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trial, neither the legislature nor the judiciary has the power to alter that right.

[1] No one will deny that at and prior to the time of the adoption of our state constitution, in 1889, the right of trial by jury had an established existence in the territory of Washington, Laws of 1854, p. 118, 101; Code of 1881, chapter 87, p. 202, 1078. It is noteworthy, however, that those legislative acts, which relate to criminal procedure, prescribed that trial by jury should be had on issues of fact joined upon an indictment (or information, as provided in chapter 28, Laws of 1891, p. 58, 66 [Rem. Rev. Stat., 2137 (P. P. C. 140-3)]). That fact should be here kept in mind.

It is undoubtedly true that, under the constitutional provision referred to above, the right of trial by jury may not, by legislative or judicial action, be annulled, nor be so impaired, obstructed, or restricted as to make of it a nullity. That does not mean, however, that a trial by jury is imperative and compulsory in every instance, regardless of whether or not the accused by his plea has raised an issue of fact triable by a jury. The purpose of the constitutional provision was to preserve to the accused the right to a trial by jury as it had theretofore existed; it was not the purpose of the fundamental enactment to render the intervention of a jury mandatory, in the face of the accused person's voluntary plea of guilty to the charge, where no issue of fact was left for submission to, or determination by, the jury.

In this state a person who has been informed against or indicted for a crime may be convicted in any one of three ways: (1) by admitting, in his plea, the truth of the charge; (2) by confession in open court; or (3) by the verdict of a jury, accepted and recorded by the court. Rem. Rev. Stat., 2309 [P. P. C. 120-9]. There are, likewise, in this state but three pleas to an indictment or information: (1) guilty; (2) not guilty; and (3) a former judgment of conviction or acquittal of the offense charged. Rem. Rev. Stat., 2108 [P. P. C. 121-21].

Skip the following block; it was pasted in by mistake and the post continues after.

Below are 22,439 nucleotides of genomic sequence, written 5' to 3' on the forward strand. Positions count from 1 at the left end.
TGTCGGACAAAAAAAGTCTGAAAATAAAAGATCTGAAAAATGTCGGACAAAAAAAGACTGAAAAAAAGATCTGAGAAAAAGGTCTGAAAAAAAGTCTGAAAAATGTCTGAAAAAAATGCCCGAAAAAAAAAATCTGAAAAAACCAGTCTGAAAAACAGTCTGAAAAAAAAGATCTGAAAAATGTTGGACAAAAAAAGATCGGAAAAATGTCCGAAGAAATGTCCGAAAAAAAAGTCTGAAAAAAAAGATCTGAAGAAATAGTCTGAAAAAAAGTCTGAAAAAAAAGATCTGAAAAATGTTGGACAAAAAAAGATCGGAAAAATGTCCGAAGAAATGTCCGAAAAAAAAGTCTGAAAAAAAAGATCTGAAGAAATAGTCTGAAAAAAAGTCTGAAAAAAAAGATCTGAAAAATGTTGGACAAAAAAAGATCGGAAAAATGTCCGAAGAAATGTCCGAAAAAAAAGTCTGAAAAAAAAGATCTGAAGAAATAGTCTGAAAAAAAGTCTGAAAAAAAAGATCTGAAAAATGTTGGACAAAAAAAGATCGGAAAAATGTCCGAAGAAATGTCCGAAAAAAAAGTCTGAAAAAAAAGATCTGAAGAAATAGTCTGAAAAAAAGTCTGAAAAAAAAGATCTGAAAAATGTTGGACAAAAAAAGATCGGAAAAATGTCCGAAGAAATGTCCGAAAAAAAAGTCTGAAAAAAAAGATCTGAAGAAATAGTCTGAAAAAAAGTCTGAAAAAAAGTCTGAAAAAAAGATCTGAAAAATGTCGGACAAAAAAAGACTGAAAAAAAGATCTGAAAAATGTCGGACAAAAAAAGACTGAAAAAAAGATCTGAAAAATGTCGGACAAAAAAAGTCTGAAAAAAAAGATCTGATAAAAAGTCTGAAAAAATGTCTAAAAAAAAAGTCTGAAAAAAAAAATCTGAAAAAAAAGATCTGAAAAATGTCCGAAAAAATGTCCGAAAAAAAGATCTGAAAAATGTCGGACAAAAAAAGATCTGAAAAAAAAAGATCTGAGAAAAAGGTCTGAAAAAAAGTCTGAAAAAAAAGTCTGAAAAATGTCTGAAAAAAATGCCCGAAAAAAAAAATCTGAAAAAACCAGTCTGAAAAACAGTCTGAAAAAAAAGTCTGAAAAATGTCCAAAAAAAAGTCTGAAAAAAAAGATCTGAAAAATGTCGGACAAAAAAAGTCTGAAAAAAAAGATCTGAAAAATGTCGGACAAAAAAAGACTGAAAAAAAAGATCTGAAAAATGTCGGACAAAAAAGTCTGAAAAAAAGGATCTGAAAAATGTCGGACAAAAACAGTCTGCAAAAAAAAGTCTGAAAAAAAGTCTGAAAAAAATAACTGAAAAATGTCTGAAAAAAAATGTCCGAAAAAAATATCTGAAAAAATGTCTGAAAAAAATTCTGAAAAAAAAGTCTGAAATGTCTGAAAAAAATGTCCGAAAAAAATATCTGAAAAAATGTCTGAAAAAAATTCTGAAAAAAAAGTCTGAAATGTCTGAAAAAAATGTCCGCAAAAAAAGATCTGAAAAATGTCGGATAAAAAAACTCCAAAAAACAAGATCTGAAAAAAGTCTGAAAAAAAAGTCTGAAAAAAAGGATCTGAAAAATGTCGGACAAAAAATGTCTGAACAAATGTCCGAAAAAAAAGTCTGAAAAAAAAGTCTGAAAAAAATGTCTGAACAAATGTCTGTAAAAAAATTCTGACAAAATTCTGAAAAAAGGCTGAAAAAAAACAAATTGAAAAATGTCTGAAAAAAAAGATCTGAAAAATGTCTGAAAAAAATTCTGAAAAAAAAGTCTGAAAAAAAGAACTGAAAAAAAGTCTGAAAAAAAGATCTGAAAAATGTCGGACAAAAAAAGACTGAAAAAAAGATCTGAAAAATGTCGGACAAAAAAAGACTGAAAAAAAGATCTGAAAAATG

[2] A plea of guilty has the same effect in law as a verdict of guilty, except that, upon leave of the court, it may be

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withdrawn and another plea substituted therefor at any time before the rendering of final judgment and sentence thereon. State ex rel. Lundin v. Superior Court, 102 Wash. 600, 174 Pac. 473. See, also, State v. Liliopoulos, 165 Wash. 197, 209, 5 P. (2d) 319.

Such plea is a confession of guilt and is equivalent to a conviction, leaving no issue for the jury, except in those instances where the extent of the punishment is to be imposed or found by the jury. By pleading guilty the defendant admits the acts well pleaded in the charge, waives all defenses other than that the indictment or information charges no offense, and waives the right to trial and the incidents thereof. 22 C. J. S. 655, Criminal Law, 424; 14 Am. Jur. 952, Criminal Law, 272.

In Cooke v. Swope, 28 F. Supp. (D. C. Wash.) 492, which arose on a petition for writ of habeas corpus, the court, in defining the effect of a plea of guilty, said:

"It is a `record of admission of what is well alleged in the indictment.' Bishop's New Criminal Procedure, 2nd Ed. 1913, Sec. 795.2; 16 Cor. Jur. pp. 394, 400. It is a waiver of trial and all the incidences of it. See Hallinger v. Davis, 1892, 146 U. S. 314, 13 S. Ct. 105, 36 L. Ed. 986; United States v. Norris, 1930, 281 U. S. 619, 50 S. Ct. 424, 74 L. Ed. 1076."

[3] Many of the cases hold that a plea of guilty waives all constitutional guaranties with respect to the conduct of criminal prosecutions, but in our opinion such a plea does not have that effect in those instances where the jury is required to fix the penalty, as, in this state, in murder in the first degree. Rem. Rev. Stat., 2392 [P. P. C. 117-5]. It will be borne in mind, however, that in the case at bar the crime to which the respondent entered a plea of guilty was not murder in the first degree, but only murder in the second degree, for which the statute itself, Rem. Rev. Stat., 2393 [P. P. C. 117-7], peremptorily fixes the punishment at not less than ten years imprisonment in the state penitentiary. A jury would have no voice in the matter of the punishment for that offense because, upon a plea of guilty, no issue of fact is involved and hence no further trial is required.